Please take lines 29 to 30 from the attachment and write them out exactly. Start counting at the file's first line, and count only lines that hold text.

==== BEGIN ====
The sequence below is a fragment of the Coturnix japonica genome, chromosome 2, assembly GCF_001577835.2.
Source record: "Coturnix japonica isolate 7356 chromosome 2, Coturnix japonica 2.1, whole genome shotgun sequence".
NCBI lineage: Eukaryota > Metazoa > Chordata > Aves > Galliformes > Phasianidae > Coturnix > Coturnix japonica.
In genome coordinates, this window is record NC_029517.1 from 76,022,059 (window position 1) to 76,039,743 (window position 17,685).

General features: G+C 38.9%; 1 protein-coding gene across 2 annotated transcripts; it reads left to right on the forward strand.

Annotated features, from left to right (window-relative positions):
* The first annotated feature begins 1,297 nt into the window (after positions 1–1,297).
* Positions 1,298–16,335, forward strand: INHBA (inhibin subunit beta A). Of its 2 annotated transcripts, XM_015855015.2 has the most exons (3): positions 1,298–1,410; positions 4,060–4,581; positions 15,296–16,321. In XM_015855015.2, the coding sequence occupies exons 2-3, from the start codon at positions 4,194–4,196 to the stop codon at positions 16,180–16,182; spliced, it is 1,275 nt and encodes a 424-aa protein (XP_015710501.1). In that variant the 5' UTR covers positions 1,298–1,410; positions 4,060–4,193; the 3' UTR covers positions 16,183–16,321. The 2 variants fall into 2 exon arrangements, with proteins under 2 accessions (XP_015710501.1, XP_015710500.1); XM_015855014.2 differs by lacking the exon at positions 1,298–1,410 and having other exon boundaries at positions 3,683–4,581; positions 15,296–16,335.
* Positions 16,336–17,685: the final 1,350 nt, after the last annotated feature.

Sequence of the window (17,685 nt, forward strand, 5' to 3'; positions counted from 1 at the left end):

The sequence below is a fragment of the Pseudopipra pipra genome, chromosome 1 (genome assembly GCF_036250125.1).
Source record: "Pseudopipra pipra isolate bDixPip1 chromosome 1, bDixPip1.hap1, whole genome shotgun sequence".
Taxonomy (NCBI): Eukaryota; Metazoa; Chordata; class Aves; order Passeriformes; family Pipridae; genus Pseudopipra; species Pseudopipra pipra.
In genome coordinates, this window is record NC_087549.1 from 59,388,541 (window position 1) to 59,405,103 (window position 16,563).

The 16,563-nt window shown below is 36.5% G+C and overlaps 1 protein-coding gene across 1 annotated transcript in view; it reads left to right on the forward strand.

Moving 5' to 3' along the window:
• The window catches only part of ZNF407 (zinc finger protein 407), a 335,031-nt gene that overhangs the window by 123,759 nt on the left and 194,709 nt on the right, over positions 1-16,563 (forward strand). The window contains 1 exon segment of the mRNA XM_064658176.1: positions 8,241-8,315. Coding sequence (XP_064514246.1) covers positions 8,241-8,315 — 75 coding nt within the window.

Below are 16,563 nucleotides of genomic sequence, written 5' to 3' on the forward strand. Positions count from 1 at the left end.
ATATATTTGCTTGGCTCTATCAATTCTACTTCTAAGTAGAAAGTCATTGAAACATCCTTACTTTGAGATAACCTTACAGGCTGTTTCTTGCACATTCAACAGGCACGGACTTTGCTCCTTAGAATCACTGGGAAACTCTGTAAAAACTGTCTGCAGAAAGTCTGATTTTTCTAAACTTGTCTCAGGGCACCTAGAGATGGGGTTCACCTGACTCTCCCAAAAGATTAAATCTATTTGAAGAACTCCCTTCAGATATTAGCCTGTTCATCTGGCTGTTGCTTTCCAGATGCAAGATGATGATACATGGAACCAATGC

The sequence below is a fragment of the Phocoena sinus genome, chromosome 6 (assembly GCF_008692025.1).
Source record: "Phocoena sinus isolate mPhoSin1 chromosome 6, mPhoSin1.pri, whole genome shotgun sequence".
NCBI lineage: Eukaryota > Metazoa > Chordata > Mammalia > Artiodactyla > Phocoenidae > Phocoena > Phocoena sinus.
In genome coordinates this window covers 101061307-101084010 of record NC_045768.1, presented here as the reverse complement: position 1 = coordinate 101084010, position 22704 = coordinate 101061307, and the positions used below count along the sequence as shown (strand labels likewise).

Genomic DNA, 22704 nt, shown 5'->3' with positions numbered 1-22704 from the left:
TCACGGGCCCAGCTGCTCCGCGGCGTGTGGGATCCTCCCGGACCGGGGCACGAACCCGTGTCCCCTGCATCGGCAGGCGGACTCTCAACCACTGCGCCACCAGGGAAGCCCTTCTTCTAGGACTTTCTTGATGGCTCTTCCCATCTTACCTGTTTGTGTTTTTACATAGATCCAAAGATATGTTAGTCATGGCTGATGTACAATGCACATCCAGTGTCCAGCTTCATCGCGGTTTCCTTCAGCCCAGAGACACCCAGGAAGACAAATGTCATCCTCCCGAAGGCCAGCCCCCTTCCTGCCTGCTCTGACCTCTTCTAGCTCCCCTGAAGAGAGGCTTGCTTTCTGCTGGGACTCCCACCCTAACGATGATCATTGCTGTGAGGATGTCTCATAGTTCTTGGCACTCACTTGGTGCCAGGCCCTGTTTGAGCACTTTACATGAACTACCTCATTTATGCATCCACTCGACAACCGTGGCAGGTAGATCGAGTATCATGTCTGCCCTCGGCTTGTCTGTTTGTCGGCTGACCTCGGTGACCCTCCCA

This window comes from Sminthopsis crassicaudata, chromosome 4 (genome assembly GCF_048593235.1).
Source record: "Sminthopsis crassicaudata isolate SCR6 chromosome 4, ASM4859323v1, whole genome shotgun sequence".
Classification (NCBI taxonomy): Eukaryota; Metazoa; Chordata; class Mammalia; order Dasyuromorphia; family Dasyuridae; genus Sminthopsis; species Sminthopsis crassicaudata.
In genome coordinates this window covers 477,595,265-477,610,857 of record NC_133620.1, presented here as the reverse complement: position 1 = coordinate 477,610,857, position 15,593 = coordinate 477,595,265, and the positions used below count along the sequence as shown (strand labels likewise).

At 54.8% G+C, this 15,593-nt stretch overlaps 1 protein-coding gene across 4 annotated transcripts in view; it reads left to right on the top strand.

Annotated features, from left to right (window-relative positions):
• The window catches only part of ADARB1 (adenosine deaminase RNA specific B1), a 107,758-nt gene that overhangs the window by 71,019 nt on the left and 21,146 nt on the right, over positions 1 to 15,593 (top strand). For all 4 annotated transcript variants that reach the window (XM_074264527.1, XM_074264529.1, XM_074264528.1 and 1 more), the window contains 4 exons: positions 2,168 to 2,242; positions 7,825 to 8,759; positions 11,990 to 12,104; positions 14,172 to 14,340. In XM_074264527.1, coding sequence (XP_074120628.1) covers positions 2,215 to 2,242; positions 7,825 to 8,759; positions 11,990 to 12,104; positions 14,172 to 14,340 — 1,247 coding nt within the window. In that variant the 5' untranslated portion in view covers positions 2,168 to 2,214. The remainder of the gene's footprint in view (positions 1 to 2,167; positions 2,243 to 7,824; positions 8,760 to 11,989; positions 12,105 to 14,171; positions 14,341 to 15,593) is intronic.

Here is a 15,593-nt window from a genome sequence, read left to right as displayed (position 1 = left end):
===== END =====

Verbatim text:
In genome coordinates this window covers 477,595,265-477,610,857 of record NC_133620.1, presented here as the reverse complement: position 1 = coordinate 477,610,857, position 15,593 = coordinate 477,595,265, and the positions used below count along the sequence as shown (strand labels likewise).

At 54.8% G+C, this 15,593-nt stretch overlaps 1 protein-coding gene across 4 annotated transcripts in view; it reads left to right on the top strand.